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How I Received My Testimony of Christ

Some seem to acquire faith almost naturally as they grow up. For me, gaining strong faith was somewhat of a struggle. I was born of goodly parents and raised in a Christian home where I was taught about the Savior. When I reached college age, however, my faith was not strong enough to enable me to feel comfortable teaching and testifying to others. This unbelief led me to turn down my bishop’s invitation to serve as a missionary.

After one of our interviews, the bishop pointedly asked if I was going to live my entire life without knowing if Jesus was really the resurrected Lord. The bishop made it quite clear that it was up to me to do something about my lack of faith and encouraged me to make it a matter of urgent study and prayer.

Unfortunately, my desire was weak and I was unwilling to commit the needed time and effort. As a university student, however, I soon found myself increasingly exposed to philosophical and scientific information that appeared on the surface to be inconsistent with faith in God. Simultaneously, I was confronted with choices relating to Christian standards of behavior. I realized that I really did need to know, once and for all, whether the teachings of Jesus Christ were true. If the answer were “yes,” my lifestyle would need to be consistent with those teachings. Therefore, I did not register for the next quarter’s university classes. I then devoted several months to an intense and careful period of studying the Bible (Old and New Testaments), the Book of Mormon, the Doctrine and Covenants, and the Pearl of Great Price. Frequently, during my reading, I knelt down asking God to help me understand and to let me know whether the events relating to the crucifixion and marvelous resurrection of the Lord and the plan of exaltation established by God for all His sons and daughters living on Earth were true.

The fulfillment of the promise in the Book of Mormon that the Lord would “manifest the truth of it unto me by the power of the Holy Ghost” did not occur immediately. Although I found consistency and hope in the scriptures, I did not have a witness by the Spirit regarding their veracity.

I attended a fast and testimony meeting one Sunday, when I was well into my scriptural research. I sat there listening to a sister bear testimony of the reality of the Lord’s resurrection and the mercy and power of His atoning sacrifice. I remember thinking to myself as she sat down, “If only I could say that!” But before I realized it, I was standing up. I had indescribable feelings of peace in my mind. The impressions were so powerful that I felt my hair was standing on end. Indeed, “the Spirit of God like a fire was burning.” Under the influence of that marvelous Spirit, I testified that the Book of Mormon is the word of God; that Jesus, the living Christ, is my Redeemer; and that Joseph Smith was and is a modern-day prophet who was divinely empowered to re-establish the original Christian Church, complete with correct doctrine and authority. I knew without any doubt that these things were true.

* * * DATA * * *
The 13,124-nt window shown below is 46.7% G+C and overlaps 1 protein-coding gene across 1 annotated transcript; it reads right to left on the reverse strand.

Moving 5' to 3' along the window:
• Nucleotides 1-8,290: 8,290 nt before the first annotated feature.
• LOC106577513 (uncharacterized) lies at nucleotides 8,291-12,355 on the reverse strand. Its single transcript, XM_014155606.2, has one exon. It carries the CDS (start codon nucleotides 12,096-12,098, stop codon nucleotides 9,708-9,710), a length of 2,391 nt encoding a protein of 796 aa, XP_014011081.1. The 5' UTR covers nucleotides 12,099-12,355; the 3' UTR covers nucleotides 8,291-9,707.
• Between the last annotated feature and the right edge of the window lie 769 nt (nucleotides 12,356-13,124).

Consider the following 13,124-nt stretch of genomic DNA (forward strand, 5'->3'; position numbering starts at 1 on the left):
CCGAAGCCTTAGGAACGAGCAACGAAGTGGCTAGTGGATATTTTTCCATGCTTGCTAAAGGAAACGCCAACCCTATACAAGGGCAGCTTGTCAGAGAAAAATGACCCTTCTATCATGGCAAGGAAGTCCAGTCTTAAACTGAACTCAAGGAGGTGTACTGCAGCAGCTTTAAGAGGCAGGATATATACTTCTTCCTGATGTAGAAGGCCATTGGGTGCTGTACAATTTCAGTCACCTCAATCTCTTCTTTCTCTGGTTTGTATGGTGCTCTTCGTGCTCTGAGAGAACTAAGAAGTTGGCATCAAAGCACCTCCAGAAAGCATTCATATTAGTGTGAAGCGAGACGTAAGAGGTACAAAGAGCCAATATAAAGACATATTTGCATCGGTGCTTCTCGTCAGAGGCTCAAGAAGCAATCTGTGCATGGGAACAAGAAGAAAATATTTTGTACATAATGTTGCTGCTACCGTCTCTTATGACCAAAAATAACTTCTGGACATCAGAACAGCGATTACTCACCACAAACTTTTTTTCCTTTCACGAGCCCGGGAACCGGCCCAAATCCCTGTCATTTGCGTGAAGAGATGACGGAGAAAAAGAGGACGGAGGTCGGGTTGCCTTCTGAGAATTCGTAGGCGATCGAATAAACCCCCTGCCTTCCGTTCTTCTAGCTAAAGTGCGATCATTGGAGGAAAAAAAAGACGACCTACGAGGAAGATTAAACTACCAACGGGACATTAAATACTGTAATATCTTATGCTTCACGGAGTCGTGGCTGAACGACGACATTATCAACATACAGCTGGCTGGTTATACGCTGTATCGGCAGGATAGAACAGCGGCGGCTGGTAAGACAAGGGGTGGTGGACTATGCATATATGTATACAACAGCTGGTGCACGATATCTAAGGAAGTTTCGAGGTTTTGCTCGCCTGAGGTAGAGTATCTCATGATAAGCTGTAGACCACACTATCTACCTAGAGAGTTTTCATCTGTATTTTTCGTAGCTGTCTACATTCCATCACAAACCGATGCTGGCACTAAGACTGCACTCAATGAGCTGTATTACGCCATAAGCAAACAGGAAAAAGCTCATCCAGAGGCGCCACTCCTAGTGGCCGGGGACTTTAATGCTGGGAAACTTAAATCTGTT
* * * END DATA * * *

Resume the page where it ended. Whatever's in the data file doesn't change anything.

The same overpowering experience that I felt that morning in testimony meeting has been repeated from time to time throughout the years. My faith and appreciation for the Savior’s love has continued to grow ever since that day.

Whatever worthwhile contribution I may have made to society I attribute to the influence of this same guiding Spirit. That Spirit of truth has assisted me at home and at work. There is no reason that strong faith and science cannot coexist.

I had help from the Lord doing research for my doctor of public health degree at the Harvard School of Public Health. On many occasions, my investigation would come to a fork in the road. Sometimes it was more than a fork; many possible avenues would present themselves. Most of these were blind alleys, however, that would only consume time and not lead to my final destination. When important decisions were necessary I would make them a matter of sincere prayer. I acknowledge that insight, far beyond my own ability, was often the result of a simple prayer. This help enabled me to rapidly complete an acceptable thesis project. I give inspiration the credit; my main contribution was hard work. This same inspiration has also assisted me in clinical practice. Prayer, at critical times when I cared for seriously ill patients, often led to approaches and ideas that positively and significantly affected clinical outcomes.